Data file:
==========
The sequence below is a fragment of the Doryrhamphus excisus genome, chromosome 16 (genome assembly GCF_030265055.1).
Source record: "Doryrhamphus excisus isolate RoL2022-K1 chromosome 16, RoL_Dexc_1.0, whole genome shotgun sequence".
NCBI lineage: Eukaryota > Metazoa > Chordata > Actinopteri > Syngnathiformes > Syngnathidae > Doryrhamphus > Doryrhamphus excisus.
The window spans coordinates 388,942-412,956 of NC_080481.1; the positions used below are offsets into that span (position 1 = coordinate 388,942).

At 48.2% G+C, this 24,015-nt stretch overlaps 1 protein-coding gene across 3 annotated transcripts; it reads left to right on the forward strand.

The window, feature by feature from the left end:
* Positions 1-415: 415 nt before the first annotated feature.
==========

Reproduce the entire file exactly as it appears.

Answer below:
The sequence below is a fragment of the Doryrhamphus excisus genome, chromosome 16 (genome assembly GCF_030265055.1).
Source record: "Doryrhamphus excisus isolate RoL2022-K1 chromosome 16, RoL_Dexc_1.0, whole genome shotgun sequence".
NCBI lineage: Eukaryota > Metazoa > Chordata > Actinopteri > Syngnathiformes > Syngnathidae > Doryrhamphus > Doryrhamphus excisus.
The window spans coordinates 388,942-412,956 of NC_080481.1; the positions used below are offsets into that span (position 1 = coordinate 388,942).

At 48.2% G+C, this 24,015-nt stretch overlaps 1 protein-coding gene across 3 annotated transcripts; it reads left to right on the forward strand.

The window, feature by feature from the left end:
* Positions 1-415: 415 nt before the first annotated feature.